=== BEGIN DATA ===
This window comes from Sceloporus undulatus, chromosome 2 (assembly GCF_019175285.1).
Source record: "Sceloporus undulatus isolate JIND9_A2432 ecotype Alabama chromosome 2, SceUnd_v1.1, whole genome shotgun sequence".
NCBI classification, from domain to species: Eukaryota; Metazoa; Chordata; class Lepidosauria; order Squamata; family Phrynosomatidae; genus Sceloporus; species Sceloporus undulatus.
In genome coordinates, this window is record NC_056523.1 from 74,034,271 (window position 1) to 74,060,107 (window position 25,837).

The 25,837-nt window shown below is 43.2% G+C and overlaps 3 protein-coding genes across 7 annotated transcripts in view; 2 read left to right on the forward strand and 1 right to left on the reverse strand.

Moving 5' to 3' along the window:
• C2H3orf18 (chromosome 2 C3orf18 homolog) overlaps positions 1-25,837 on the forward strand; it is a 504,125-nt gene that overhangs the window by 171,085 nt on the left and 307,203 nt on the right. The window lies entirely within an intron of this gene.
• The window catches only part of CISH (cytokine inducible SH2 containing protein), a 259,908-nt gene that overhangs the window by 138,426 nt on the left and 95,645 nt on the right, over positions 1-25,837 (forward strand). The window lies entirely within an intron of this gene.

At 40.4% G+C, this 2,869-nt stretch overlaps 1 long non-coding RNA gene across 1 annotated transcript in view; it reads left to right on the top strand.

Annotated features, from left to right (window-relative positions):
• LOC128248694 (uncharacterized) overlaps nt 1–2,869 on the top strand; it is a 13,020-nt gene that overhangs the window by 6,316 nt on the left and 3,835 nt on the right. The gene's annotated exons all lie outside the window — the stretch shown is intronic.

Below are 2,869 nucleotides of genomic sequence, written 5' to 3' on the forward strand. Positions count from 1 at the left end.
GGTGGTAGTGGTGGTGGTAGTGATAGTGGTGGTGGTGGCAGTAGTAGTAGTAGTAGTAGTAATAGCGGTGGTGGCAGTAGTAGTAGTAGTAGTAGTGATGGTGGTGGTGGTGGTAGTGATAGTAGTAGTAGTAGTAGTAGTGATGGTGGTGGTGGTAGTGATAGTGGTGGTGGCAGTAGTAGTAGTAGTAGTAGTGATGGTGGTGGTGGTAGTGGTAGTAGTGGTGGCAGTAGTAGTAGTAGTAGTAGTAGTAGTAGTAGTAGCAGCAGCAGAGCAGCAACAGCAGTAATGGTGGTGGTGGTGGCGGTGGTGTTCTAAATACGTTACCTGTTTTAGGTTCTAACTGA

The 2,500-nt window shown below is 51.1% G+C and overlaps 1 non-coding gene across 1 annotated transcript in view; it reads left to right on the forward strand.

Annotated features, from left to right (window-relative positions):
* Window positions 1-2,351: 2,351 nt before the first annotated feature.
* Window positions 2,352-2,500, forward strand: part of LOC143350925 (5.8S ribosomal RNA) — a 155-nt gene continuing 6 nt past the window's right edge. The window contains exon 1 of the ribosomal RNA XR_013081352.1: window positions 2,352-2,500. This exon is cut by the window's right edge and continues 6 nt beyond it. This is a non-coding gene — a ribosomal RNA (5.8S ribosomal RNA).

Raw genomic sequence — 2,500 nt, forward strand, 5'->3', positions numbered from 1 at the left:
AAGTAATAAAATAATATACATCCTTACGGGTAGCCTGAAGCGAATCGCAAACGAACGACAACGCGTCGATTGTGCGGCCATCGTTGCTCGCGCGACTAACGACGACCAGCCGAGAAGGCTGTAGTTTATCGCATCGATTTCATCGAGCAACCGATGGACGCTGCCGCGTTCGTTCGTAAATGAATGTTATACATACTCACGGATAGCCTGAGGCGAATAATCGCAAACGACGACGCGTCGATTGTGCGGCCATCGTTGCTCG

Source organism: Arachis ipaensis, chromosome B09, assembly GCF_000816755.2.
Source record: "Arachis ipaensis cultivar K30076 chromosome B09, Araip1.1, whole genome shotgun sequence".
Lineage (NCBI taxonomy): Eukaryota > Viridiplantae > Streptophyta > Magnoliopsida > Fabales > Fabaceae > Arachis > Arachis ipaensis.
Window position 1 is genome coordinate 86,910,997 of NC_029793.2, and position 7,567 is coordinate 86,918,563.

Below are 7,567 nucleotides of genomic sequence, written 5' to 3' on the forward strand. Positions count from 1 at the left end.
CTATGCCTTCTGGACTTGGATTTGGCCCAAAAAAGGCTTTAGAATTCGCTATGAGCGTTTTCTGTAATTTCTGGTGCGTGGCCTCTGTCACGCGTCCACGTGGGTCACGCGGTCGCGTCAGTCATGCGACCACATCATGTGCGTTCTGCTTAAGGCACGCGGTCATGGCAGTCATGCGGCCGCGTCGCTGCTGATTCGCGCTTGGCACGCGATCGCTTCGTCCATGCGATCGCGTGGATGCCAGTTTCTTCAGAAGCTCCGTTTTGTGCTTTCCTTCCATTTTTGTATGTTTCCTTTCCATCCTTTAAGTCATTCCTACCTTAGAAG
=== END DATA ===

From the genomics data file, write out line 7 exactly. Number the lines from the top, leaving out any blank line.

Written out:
• C2H3orf18 (chromosome 2 C3orf18 homolog) overlaps positions 1-25,837 on the forward strand; it is a 504,125-nt gene that overhangs the window by 171,085 nt on the left and 307,203 nt on the right. The window lies entirely within an intron of this gene.